Tag Archives: friends

Bermuda – a pivotal place

What’s been the most defining time – or place – in your life?

Marriage? The birth of your first child? When Michael Thomas scored that last minute goal against Liverpool to win the title for Arsenal in 1989? Or when the school bully smashed your head against the climbing frame in the last week of summer term?

For me, it was the 7 years or so I spent in Bermuda in the 1980s.

Not that there haven’t been other equally significant moments – passing my professional exams; marrying my lovely wife Gillian; taking 8-14 to tie the nail-biting cricket match for my school against our local rivals. But the relatively short time I spent on the tiny island in the Atlantic Ocean has had a disproportionately important part to play in my 58 year life story.

Why? Probably because of age and circumstances. As a newly qualified 24 year-old bean-counter, jumping on a plane to a strange place where I didn’t know anybody, was – with hindsight, at least – quite a brave thing to do.

We’ve just returned from a holiday to the island – our first time back in Bermuda since 2000 – and it has only reinforced what a special, beautiful place it is and how it will always be deposited right at the front of my ageing memory bank.

The pink, sandy beaches are still unspoiled, empty and inviting. The golf courses are as challenging and photogenic as ever. The fish chowder at the Lobster Pot restaurant still tastes as good as in 1982….laced with rum and Outerbridge’s sherry peppers, of course. Hiring a scooter is still the best way to see the island. As long as you don’t fall asleep on one as I did, feeling tired and emotional after a long, hard day playing hockey.

Scratch the Bermudian surface now, however, and you’ll see some differences compared with 3 decades ago: the population is declining; the economy is mired in debt; there are perpetual immigration challenges; there is unemployment for the first time in decades; and gang warfare has resulted in occasional shootings.

But for the resident and tourist alike, this place is still pretty close to Paradise. If you like idyllic beaches, turquoise water, any water or land-based sport, a temperate climate, good food, Gosling’s Black Seal rum and a party, it’s hard to think of anywhere else that’s much better.

From a personal perspective though, the clincher is people. Of those who I first met over 30 years ago, some are now spread around the world, some are native Bermudians and some are long-term residents. But all are kindred spirits.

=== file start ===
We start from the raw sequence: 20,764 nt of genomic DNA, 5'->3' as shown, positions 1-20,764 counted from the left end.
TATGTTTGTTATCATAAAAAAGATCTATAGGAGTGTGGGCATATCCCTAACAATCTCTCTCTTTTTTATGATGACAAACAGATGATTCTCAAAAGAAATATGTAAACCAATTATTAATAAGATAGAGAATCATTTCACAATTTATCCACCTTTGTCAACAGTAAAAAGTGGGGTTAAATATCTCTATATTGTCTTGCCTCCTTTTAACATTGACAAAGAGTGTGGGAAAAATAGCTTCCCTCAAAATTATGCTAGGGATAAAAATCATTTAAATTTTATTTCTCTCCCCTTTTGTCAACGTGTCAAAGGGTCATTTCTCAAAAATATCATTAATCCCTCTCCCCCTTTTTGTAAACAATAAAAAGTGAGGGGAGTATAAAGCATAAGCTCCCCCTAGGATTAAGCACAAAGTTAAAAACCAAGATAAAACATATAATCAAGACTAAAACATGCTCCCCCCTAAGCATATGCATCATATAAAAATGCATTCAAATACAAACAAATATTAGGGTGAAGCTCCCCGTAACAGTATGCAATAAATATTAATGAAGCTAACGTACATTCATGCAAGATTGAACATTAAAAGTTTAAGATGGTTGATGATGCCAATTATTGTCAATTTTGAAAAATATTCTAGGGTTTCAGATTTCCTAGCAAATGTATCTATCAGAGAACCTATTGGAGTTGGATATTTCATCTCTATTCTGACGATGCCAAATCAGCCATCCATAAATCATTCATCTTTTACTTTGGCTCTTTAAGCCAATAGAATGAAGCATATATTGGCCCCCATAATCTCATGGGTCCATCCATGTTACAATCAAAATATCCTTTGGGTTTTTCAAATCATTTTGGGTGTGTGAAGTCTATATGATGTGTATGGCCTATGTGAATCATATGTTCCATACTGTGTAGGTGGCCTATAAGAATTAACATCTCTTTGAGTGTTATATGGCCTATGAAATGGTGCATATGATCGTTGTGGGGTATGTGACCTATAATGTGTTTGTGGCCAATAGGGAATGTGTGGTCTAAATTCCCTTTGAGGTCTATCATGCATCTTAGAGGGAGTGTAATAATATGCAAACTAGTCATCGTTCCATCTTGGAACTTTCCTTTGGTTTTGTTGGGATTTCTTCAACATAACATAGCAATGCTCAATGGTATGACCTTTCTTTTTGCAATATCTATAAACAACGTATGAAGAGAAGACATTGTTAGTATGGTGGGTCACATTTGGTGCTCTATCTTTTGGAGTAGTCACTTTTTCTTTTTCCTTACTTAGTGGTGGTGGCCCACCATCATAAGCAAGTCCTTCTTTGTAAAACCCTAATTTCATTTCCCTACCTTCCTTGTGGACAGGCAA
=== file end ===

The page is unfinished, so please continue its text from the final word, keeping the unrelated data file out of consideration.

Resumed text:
It’s as though time has stood still. We share a mutual passion for wonderful Bermuda, and I will always count my blessings for the time I spent there and for the friends I have made through being there.

I know that when I’m dribbling into my cornflakes at the nursing home, I’ll still be able to conjure up a rejuvenating image of drinking Amstels at the Robin Hood on a Friday night, strains of “Don’t You Want Me Baby” leaking into the humid night as we hatch plans for tomorrow’s sporting activities and party location.





St Anton ski trip – age shall not weary us

Can you remember what were you doing in 2004?

Jose Mourinho was appointed manager for his first spell at Chelsea. M&S turned down a bid from Philip Green. Thousands of people were killed by a tsunami in the Indian Ocean. And our ski gang went to St Anton for the first time.

We’ve just got back from our second trip to this Austrian skiing Mecca…and goodness, how life has changed.

Just 11 years ago we queued for the first lift every morning. We hurtled down the pistes all day, and danced on tables at the infamous Mooserwirt apres ski venue, clutching our oversized beers and singing along with the oompah band. We abused the all-the-wine-you-can-drink policy at our chalet, and still had enough middle-aged energy to go out and explore the town’s many late-night fun-spots.

That was then….this is definitely now.

The chatter was more about replacement hips and knees, dodgy hearts, tummy bugs and the current pension reforms.

We started late, lingered over long lunches on the mountains, and retired early to the chalet for tea, cake and a pre-supper snooze.

We had a token apres ski effort at the Krazy Kangaruh towards the end of the week, but we were struggling to stay awake beyond 9:30 every night, without some sort of contrived entertainment. Or a discussion about medication.

More pills were popped than in a 1980s rave at a disused factory on the outskirts of Croydon. But for pain-killing purposes rather than Ecstatic dancing and trancing.

Where did it all go so wrong…..can the ravages of time really have worked their evil magic that quickly?

Of course we had fun. How could you not in a cosy catered chalet, waited on hand and foot, gorging on cooked breakfasts, fresh cake in the afternoon and a hearty 3 course dinner every night, lubricated by unlimited wine?

And whilst we might not have slalomed our way down the slopes as energetically as we once did, just being amongst the towering snow-clad mountains is as rejuvenating as an ageing politician shacking up with a young researcher. Emotionally, if not physically.

In 2026 the ages of our ski team will range from a mature 78 to a positively youthful 64.

By then, we’ll probably have a token run each day – around 11:30 – but only after the nurse has handed out the drugs, and the masseur has rubbed everything down. Then we’ll hunt down the gluhwein and goulash soup on a sunny verandah, reminiscing about those glory years of our Franz-Klammer like escapades, before heading back to the chalet for tea and cake at 3, and an absurdly early night.

But you know what? The camaraderie and joie de vivre of the group generated over more than 20 years of epic ski holidays will outlive any human frailties.

And I bet Jose won’t still be managing Chelsea.